Topaz crystals are impressive. Some of the largest specimens can weigh hundreds of pounds. The largest faceted stone in the world just happens to be a Topaz: The El-Dorado Topaz weighs in at 31,000 carats (13.6 pounds) and is currently housed in Spain.
Imperial topaz represents less than ½ of one percent of all top-grade topaz. Why, you ask? Because of the red or pinkish orange color found within. Imperial Topaz can be identified by the red cast all over the stone yielding the pinkish orange color or in a dynamic way at just the tips where you have an ombre blend of golden yellow to fiery red. For a particularly fine specimen, the golden color is in the center of the stone and blends to red at the tips. To see one is to understand the intensity and rarity of a stone. Yellow or Golden Topaz as well as Precious Topaz and Pink Topaz are beautiful in their own right but lack the telltale vibrancy of red, which makes them less valuable.
Imperial Topaz is frequently compared to the colors of a setting sun. Imperial Topaz, an 8 on the Mohs scale of hardness, is a good option for everyday wear. The color range that you get from Imperial Topaz lends itself to unique and personalized pieces of jewelry. The more red or vibrant pink they are, the more valuable and rarer they are. Adding to the popularity, the mostly eye-clean crystals can be found in almost every shape known, as well as unusual and fantasy cuts. Having large crystals leaves room for the imagination of what could be cut. And within the stone industry, there is no lack of imagination! A famous Imperial Topaz cut by Kreis in Germany and aptly named The Imperial Flame looks a bit like an elegant bottle of the highest quality champagne.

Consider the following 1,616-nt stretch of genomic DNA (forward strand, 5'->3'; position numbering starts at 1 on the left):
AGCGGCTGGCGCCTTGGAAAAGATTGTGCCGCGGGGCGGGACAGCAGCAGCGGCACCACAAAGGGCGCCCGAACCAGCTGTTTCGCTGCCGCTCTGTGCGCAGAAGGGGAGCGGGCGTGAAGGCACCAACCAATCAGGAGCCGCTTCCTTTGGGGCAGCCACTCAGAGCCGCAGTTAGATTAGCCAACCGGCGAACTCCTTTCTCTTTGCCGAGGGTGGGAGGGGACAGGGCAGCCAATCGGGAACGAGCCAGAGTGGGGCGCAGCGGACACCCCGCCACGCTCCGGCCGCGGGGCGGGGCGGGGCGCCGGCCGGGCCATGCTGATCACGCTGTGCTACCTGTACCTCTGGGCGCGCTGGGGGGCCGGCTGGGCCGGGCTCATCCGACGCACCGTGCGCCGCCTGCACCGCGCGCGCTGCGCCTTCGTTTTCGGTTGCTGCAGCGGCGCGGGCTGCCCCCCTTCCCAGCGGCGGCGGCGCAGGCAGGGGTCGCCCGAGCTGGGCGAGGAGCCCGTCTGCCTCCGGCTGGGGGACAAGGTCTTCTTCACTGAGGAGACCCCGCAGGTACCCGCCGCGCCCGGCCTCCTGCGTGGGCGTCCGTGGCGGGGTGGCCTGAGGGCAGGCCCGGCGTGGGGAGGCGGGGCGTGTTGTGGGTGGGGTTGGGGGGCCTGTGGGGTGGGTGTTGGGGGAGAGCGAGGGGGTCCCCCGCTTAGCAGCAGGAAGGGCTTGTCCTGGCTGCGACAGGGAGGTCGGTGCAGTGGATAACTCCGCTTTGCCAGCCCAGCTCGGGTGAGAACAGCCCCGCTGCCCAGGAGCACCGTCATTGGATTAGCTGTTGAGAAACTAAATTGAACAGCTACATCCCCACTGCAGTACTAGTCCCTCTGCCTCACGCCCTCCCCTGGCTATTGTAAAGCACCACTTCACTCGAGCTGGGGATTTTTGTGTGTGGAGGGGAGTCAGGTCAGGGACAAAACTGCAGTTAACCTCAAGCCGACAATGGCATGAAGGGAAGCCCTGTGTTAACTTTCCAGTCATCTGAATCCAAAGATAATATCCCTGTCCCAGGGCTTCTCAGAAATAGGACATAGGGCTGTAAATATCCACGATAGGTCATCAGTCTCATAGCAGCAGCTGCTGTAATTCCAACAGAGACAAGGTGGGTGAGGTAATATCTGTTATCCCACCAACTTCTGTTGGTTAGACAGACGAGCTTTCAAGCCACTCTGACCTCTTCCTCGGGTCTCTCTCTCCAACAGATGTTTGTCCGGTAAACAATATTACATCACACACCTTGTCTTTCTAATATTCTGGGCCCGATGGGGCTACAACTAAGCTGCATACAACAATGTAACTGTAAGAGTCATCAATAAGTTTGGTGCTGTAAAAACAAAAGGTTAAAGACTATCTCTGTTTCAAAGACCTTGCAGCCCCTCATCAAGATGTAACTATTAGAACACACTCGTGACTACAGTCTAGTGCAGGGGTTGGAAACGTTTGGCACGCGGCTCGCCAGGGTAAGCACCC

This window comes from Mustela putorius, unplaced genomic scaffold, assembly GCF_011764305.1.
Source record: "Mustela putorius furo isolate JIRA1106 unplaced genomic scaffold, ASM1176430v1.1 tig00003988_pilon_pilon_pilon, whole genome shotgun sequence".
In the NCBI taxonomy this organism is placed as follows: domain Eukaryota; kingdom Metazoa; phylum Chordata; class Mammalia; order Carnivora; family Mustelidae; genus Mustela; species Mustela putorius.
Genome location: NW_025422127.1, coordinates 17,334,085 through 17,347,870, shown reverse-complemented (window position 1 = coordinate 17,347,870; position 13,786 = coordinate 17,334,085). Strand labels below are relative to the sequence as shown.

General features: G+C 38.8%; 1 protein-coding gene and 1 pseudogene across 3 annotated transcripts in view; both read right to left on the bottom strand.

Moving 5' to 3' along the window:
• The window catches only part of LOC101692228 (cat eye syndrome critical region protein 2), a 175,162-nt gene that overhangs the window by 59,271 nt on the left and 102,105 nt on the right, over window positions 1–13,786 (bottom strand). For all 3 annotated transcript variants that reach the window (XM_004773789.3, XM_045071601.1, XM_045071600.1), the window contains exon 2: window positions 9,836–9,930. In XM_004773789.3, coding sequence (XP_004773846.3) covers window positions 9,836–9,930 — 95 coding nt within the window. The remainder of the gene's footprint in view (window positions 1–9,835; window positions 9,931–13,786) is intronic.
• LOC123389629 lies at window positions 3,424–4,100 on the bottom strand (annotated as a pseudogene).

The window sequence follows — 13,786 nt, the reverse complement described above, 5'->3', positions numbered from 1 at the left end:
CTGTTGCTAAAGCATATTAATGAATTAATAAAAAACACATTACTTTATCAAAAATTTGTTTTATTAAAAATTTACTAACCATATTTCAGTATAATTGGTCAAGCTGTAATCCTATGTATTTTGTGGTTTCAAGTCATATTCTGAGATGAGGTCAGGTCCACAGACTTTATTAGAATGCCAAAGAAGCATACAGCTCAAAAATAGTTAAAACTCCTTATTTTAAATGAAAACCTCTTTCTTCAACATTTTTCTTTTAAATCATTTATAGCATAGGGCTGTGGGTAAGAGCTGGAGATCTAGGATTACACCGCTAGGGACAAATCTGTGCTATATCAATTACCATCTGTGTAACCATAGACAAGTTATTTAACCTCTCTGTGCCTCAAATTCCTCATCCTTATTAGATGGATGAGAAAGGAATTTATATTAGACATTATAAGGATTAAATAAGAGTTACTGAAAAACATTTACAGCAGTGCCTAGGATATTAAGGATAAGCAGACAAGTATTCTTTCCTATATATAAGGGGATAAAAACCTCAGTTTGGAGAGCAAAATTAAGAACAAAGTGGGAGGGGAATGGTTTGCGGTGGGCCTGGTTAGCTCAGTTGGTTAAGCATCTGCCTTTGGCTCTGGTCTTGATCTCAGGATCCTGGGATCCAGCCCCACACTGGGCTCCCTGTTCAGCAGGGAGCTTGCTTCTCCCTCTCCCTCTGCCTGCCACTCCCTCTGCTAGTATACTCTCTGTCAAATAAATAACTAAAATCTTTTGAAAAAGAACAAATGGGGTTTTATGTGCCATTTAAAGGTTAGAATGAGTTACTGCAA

Value in such a fascinating stone is not only relative to its color, size, and rarity. In the case of Topaz, it’s also relative to its cutter. You read that right, its cutter. Topaz is not easy to cut — just the opposite. It can be a real challenge. Having a lapidary that can wrangle the rough material into a gorgeous, marketable gemstone is an art that few around the world have mastered. Having a reputable source for your stones can mean the difference in a stone that will last a lifetime and a stone that will chip and break easily.
Most Imperial Topaz available today comes from Minas Gerais, Brazil. This has been the source for the last two centuries. Prior to our sources today, the Ural Mountains in Russia produced some of the highest quality and most saturated specimens. Ownership of the highest quality material was limited to Royals.
Known to attract wealth and money and to bring good fortune to those in possession, Imperial Topaz is one of the most popular stones around the world. During the Renaissance, people felt that Imperial Topaz could dispel anger. With such vibrant and bold colors capturing attention and becoming the topic of conversation, I would not doubt it!
Happy Selling. Sam
Shop Imperial Topaz within the Stuller Notable Gems collection.
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